“One of the things important to me going forward as a math professor is trying to create more opportunity for students to succeed in STEM. Math is so central to STEM fields, and I have a great opportunity to mentor students and give them the tools they need to succeed. I think there are a variety of ways [to foster interest]—outreach is key. We have to go out and commit to recruiting people in order to balance that representation. I think mentorship is a big deal, and it can happen in a lot of ways. Anyone can be a mentor or a role model, but it’s helpful to get encouragement from someone you see yourself in.
“She has mentored so many young women in STEM, showing them that they have bright futures in the field. I would have to say that her work with students stands out in her achievement-filled career. She is fantastic to work with. It’s hard to imagine a better peer.”Bruce SuttmeierInterim Dean of Arts and Sciences
“Something that’s important to become a leader in STEM is research opportunities,” she added. “That’s a big focus for me. I believe that students who have a successful research experience will go on to earn PhDs, masters, and internship opportunities, and feel confident to approach really complex problems and develop a tolerance for difficult problems. They will learn strong collaboration and leadership skills—all the tools they need to be successful professionals.”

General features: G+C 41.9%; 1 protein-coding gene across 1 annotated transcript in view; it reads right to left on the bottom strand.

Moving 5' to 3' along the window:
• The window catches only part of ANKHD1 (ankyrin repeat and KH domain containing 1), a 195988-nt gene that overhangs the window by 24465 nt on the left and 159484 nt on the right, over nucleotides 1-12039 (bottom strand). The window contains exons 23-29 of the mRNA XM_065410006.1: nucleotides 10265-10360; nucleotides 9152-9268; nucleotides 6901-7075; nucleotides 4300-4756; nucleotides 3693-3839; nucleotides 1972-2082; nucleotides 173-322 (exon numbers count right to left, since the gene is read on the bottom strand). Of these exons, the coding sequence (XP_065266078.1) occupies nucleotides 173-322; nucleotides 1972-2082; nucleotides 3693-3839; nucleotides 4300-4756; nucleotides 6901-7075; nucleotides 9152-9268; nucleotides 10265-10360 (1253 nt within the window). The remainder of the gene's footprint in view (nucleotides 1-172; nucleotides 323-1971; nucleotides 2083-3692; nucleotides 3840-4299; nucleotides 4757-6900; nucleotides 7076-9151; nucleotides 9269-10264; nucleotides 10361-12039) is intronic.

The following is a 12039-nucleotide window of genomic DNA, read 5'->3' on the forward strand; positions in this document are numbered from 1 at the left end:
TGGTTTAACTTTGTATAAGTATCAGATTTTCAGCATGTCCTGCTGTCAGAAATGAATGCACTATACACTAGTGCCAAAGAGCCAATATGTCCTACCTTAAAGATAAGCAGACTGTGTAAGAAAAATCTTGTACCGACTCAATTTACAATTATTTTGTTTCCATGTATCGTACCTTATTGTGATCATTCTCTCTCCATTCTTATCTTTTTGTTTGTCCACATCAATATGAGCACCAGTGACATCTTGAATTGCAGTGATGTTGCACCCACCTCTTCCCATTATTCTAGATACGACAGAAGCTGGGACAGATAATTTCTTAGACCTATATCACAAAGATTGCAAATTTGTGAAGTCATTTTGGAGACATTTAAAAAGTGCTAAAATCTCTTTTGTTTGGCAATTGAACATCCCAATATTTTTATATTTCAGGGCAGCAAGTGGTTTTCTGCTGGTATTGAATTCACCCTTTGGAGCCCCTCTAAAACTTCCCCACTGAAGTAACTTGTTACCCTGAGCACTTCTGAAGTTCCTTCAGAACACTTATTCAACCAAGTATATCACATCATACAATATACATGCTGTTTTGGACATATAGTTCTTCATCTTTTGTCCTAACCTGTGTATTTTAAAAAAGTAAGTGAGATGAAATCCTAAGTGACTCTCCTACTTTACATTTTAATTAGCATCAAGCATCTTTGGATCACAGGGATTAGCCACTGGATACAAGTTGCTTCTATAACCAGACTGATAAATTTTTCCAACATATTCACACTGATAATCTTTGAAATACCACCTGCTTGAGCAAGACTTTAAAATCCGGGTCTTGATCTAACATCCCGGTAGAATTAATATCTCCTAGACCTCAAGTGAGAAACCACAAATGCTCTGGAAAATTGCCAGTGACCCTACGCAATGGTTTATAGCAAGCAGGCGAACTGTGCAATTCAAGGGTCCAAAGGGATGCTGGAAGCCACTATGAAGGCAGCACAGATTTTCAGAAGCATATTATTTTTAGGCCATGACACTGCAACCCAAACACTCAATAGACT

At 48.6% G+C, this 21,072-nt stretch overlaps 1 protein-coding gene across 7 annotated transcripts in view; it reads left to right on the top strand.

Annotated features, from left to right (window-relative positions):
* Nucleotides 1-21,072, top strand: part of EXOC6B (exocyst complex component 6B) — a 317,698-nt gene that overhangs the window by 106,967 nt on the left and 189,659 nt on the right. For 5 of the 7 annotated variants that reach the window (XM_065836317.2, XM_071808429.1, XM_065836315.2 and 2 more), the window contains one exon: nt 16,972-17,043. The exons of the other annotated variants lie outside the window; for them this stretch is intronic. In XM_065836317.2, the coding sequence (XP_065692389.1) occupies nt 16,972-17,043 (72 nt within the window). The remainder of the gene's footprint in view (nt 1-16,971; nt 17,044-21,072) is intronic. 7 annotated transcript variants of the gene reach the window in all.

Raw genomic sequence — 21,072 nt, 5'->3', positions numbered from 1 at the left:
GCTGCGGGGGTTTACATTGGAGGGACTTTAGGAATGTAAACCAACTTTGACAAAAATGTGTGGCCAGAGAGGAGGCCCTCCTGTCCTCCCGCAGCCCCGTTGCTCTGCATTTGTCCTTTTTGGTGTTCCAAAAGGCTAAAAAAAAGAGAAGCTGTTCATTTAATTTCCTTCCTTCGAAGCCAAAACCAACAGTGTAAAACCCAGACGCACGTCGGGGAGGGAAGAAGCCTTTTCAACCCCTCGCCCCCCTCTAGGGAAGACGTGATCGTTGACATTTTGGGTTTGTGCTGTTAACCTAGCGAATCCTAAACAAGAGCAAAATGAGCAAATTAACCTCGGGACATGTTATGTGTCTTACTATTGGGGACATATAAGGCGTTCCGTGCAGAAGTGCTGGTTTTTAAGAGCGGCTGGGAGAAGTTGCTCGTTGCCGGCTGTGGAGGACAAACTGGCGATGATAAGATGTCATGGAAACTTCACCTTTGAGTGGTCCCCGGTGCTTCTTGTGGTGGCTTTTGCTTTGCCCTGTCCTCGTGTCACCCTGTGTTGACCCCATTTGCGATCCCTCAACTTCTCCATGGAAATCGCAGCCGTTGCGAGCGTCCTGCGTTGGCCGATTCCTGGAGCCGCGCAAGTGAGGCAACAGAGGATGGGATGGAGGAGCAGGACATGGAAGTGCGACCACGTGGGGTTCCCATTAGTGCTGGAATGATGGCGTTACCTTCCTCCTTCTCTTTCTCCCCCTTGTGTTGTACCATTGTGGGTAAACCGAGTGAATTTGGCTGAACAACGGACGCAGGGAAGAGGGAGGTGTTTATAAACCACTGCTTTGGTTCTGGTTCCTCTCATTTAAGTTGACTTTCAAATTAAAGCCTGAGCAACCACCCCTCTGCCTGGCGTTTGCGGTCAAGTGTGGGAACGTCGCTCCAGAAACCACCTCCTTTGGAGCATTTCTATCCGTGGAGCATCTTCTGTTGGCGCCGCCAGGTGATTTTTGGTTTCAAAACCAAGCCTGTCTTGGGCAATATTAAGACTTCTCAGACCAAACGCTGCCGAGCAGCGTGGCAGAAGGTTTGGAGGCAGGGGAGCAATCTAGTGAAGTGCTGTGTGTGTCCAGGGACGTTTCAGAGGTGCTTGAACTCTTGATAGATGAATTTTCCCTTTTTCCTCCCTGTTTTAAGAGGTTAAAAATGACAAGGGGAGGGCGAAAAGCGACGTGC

So, what motivated Naiomi to apply to the HERS Institute in the first place?
“A dean and chemistry professor at Willamette University encouraged me to apply because she had gone through the program and thought it would be a great experience for me. Once I looked into it, I realized how perfect it was in the timing of my career path. I’m at a stage where I see how important leadership is, particularly in the STEM field for women. There are lots of professional development opportunities out there, but very few are focused on this narrow scope. I was very happy to learn there was a scholarship opportunity as well, because one of the barriers to programs like this is the cost. It’s an investment, and it’s a worthwhile one, but not every institution can afford that. So it’s a great thing that the Clare Boothe Luce Program has made this possible, and I was pretty jazzed to apply.”